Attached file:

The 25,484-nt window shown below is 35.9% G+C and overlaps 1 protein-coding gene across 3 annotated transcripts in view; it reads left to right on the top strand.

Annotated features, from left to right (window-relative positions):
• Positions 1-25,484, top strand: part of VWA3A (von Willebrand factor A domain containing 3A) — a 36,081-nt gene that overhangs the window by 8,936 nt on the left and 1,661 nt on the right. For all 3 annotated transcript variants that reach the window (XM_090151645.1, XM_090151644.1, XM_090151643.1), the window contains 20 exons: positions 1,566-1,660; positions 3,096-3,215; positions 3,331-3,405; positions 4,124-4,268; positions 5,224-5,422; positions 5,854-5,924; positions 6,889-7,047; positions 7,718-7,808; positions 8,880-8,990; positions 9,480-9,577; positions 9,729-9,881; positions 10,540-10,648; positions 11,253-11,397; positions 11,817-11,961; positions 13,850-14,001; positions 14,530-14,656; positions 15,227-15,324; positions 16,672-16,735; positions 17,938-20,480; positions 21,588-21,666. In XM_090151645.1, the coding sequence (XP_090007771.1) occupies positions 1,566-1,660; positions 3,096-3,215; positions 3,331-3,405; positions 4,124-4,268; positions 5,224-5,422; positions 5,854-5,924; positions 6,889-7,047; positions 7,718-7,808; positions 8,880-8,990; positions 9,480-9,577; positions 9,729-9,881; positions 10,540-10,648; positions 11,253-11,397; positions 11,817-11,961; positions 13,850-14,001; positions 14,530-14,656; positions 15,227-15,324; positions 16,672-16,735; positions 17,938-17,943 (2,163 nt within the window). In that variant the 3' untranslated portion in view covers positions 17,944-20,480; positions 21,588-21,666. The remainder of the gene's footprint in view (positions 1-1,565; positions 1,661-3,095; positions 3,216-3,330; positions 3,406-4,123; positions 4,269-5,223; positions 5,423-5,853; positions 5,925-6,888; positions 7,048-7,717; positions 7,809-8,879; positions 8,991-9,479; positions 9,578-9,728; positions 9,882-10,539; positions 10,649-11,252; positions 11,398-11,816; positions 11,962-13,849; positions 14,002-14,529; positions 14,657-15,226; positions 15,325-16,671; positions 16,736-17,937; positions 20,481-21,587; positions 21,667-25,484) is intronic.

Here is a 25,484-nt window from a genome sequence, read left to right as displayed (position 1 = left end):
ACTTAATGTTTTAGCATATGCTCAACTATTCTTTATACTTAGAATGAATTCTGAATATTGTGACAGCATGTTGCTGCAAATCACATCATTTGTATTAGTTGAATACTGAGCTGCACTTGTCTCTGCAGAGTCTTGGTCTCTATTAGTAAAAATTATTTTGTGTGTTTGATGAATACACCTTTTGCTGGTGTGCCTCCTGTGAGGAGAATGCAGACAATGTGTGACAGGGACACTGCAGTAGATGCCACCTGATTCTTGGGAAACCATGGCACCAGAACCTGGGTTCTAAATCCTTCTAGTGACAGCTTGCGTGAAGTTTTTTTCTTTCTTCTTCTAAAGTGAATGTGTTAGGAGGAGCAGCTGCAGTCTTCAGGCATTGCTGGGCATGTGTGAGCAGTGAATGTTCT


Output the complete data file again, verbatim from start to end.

The 25,484-nt window shown below is 35.9% G+C and overlaps 1 protein-coding gene across 3 annotated transcripts in view; it reads left to right on the top strand.

Annotated features, from left to right (window-relative positions):
• Positions 1-25,484, top strand: part of VWA3A (von Willebrand factor A domain containing 3A) — a 36,081-nt gene that overhangs the window by 8,936 nt on the left and 1,661 nt on the right. For all 3 annotated transcript variants that reach the window (XM_090151645.1, XM_090151644.1, XM_090151643.1), the window contains 20 exons: positions 1,566-1,660; positions 3,096-3,215; positions 3,331-3,405; positions 4,124-4,268; positions 5,224-5,422; positions 5,854-5,924; positions 6,889-7,047; positions 7,718-7,808; positions 8,880-8,990; positions 9,480-9,577; positions 9,729-9,881; positions 10,540-10,648; positions 11,253-11,397; positions 11,817-11,961; positions 13,850-14,001; positions 14,530-14,656; positions 15,227-15,324; positions 16,672-16,735; positions 17,938-20,480; positions 21,588-21,666. In XM_090151645.1, the coding sequence (XP_090007771.1) occupies positions 1,566-1,660; positions 3,096-3,215; positions 3,331-3,405; positions 4,124-4,268; positions 5,224-5,422; positions 5,854-5,924; positions 6,889-7,047; positions 7,718-7,808; positions 8,880-8,990; positions 9,480-9,577; positions 9,729-9,881; positions 10,540-10,648; positions 11,253-11,397; positions 11,817-11,961; positions 13,850-14,001; positions 14,530-14,656; positions 15,227-15,324; positions 16,672-16,735; positions 17,938-17,943 (2,163 nt within the window). In that variant the 3' untranslated portion in view covers positions 17,944-20,480; positions 21,588-21,666. The remainder of the gene's footprint in view (positions 1-1,565; positions 1,661-3,095; positions 3,216-3,330; positions 3,406-4,123; positions 4,269-5,223; positions 5,423-5,853; positions 5,925-6,888; positions 7,048-7,717; positions 7,809-8,879; positions 8,991-9,479; positions 9,578-9,728; positions 9,882-10,539; positions 10,649-11,252; positions 11,398-11,816; positions 11,962-13,849; positions 14,002-14,529; positions 14,657-15,226; positions 15,325-16,671; positions 16,736-17,937; positions 20,481-21,587; positions 21,667-25,484) is intronic.

Here is a 25,484-nt window from a genome sequence, read left to right as displayed (position 1 = left end):
ACTTAATGTTTTAGCATATGCTCAACTATTCTTTATACTTAGAATGAATTCTGAATATTGTGACAGCATGTTGCTGCAAATCACATCATTTGTATTAGTTGAATACTGAGCTGCACTTGTCTCTGCAGAGTCTTGGTCTCTATTAGTAAAAATTATTTTGTGTGTTTGATGAATACACCTTTTGCTGGTGTGCCTCCTGTGAGGAGAATGCAGACAATGTGTGACAGGGACACTGCAGTAGATGCCACCTGATTCTTGGGAAACCATGGCACCAGAACCTGGGTTCTAAATCCTTCTAGTGACAGCTTGCGTGAAGTTTTTTTCTTTCTTCTTCTAAAGTGAATGTGTTAGGAGGAGCAGCTGCAGTCTTCAGGCATTGCTGGGCATGTGTGAGCAGTGAATGTTCT